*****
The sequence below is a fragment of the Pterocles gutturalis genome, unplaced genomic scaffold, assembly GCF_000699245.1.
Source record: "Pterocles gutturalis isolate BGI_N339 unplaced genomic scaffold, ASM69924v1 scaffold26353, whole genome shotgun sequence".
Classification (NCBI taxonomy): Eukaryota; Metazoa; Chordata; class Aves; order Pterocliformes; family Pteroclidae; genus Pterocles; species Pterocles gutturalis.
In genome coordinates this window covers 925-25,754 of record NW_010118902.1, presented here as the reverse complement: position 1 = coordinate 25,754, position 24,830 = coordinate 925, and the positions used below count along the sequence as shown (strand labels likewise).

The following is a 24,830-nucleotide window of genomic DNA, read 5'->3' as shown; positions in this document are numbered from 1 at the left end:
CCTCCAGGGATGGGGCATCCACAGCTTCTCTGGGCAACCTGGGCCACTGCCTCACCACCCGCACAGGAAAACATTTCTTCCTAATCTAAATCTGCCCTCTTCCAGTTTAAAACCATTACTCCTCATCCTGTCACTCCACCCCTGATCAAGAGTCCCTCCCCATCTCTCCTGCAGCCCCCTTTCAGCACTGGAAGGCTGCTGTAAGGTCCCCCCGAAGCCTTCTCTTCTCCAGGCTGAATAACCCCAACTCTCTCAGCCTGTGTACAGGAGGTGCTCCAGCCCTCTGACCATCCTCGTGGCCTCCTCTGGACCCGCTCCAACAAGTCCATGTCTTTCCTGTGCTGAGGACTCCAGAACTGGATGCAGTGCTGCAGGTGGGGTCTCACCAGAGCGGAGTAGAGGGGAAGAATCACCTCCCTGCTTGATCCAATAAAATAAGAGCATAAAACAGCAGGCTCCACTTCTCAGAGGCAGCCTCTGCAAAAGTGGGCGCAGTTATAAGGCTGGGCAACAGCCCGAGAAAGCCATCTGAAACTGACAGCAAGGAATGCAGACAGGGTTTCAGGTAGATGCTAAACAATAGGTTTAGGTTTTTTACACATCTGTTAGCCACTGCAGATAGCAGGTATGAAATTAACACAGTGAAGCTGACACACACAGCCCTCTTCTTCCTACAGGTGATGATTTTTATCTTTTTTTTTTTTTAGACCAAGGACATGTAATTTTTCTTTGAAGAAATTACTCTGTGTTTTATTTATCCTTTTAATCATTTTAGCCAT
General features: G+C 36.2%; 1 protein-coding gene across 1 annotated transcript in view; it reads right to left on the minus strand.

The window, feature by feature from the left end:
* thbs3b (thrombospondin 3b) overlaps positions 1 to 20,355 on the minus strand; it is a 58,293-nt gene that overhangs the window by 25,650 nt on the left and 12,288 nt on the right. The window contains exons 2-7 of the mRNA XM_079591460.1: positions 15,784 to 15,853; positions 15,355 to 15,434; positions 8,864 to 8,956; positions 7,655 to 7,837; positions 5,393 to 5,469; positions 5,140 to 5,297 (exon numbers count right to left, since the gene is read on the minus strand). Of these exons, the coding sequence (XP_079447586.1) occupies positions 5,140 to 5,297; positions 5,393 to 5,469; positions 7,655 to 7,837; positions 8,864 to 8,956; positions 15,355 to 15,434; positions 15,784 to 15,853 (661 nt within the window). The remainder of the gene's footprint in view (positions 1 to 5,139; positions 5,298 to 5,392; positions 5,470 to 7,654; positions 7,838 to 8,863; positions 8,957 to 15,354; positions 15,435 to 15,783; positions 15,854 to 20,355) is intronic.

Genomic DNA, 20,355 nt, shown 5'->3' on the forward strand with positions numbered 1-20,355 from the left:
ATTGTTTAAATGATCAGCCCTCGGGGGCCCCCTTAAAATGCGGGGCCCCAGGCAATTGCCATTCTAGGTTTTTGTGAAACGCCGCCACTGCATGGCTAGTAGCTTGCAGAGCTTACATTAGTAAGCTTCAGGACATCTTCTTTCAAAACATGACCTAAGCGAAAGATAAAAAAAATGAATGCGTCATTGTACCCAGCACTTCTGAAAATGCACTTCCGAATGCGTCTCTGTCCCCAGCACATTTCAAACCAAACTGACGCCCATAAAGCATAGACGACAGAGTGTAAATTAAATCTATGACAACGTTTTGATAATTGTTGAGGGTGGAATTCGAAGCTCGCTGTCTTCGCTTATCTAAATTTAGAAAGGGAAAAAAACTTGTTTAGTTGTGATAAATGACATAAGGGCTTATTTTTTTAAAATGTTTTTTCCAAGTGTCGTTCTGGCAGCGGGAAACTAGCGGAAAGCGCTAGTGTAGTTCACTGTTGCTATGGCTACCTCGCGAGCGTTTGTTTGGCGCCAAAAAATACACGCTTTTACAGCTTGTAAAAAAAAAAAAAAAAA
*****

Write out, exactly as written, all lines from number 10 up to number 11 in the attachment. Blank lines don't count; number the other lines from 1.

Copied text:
Genomic DNA, 20,355 nt, shown 5'->3' on the forward strand with positions numbered 1-20,355 from the left:
ATTGTTTAAATGATCAGCCCTCGGGGGCCCCCTTAAAATGCGGGGCCCCAGGCAATTGCCATTCTAGGTTTTTGTGAAACGCCGCCACTGCATGGCTAGTAGCTTGCAGAGCTTACATTAGTAAGCTTCAGGACATCTTCTTTCAAAACATGACCTAAGCGAAAGATAAAAAAAATGAATGCGTCATTGTACCCAGCACTTCTGAAAATGCACTTCCGAATGCGTCTCTGTCCCCAGCACATTTCAAACCAAACTGACGCCCATAAAGCATAGACGACAGAGTGTAAATTAAATCTATGACAACGTTTTGATAATTGTTGAGGGTGGAATTCGAAGCTCGCTGTCTTCGCTTATCTAAATTTAGAAAGGGAAAAAAACTTGTTTAGTTGTGATAAATGACATAAGGGCTTATTTTTTTAAAATGTTTTTTCCAAGTGTCGTTCTGGCAGCGGGAAACTAGCGGAAAGCGCTAGTGTAGTTCACTGTTGCTATGGCTACCTCGCGAGCGTTTGTTTGGCGCCAAAAAATACACGCTTTTACAGCTTGTAAAAAAAAAAAAAAAAA